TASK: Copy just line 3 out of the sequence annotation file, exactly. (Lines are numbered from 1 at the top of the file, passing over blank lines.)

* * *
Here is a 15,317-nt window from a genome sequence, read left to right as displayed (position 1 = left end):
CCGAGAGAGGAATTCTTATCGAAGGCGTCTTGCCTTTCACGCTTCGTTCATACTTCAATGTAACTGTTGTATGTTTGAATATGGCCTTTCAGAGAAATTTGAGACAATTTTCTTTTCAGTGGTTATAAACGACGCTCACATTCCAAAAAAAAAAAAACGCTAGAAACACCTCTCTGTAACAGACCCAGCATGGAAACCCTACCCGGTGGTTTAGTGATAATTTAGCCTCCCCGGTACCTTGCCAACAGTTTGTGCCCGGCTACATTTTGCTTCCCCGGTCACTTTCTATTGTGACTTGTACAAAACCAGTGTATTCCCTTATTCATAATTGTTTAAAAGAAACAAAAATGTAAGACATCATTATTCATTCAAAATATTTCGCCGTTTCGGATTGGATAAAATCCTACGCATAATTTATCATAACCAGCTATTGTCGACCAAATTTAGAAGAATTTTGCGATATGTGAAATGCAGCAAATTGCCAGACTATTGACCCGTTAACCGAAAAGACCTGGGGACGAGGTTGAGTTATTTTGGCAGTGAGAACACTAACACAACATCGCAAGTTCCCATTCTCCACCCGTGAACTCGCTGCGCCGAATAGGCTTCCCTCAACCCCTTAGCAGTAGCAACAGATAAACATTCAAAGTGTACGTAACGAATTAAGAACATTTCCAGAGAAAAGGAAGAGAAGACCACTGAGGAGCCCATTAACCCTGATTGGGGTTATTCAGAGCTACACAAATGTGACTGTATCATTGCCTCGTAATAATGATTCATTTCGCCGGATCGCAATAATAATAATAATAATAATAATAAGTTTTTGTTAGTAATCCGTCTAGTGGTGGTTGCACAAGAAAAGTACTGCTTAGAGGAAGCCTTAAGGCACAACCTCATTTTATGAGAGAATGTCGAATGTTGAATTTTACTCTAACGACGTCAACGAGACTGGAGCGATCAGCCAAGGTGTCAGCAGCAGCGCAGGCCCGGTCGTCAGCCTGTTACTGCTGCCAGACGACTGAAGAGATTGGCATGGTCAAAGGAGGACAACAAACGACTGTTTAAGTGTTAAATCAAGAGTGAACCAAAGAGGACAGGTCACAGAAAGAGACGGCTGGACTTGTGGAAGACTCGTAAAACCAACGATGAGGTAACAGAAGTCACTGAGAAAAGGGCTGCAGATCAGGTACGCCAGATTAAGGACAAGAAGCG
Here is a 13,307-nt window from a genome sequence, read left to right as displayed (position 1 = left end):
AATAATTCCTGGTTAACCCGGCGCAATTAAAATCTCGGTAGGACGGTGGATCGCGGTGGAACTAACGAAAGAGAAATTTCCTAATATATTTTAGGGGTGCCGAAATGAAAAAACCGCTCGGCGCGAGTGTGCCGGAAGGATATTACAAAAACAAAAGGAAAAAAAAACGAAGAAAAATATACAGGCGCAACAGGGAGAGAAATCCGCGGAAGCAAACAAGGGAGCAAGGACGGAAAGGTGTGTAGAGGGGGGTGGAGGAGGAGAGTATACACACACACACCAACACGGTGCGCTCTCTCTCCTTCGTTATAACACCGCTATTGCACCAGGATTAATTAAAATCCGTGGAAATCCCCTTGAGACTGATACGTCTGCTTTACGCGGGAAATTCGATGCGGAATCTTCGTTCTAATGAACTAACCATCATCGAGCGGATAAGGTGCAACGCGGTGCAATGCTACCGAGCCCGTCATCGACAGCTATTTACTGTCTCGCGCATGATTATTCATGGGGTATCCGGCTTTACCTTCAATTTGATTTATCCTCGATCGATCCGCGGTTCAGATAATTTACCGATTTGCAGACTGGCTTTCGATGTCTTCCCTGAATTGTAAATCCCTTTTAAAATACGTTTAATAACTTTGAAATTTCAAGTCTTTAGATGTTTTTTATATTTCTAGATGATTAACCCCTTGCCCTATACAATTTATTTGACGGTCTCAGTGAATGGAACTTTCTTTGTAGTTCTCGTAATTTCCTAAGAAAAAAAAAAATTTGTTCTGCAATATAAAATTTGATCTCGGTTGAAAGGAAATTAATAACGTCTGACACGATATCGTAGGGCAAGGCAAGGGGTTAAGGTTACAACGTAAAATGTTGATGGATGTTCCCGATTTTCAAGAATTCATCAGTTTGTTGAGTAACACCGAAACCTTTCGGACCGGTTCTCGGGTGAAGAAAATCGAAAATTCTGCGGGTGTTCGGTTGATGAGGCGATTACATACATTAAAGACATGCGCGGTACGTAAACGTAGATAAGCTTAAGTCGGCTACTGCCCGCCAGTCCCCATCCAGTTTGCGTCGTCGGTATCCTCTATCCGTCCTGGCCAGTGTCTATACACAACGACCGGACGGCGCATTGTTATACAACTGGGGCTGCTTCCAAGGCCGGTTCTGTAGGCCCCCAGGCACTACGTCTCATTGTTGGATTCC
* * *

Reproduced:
Here is a 13,307-nt window from a genome sequence, read left to right as displayed (position 1 = left end):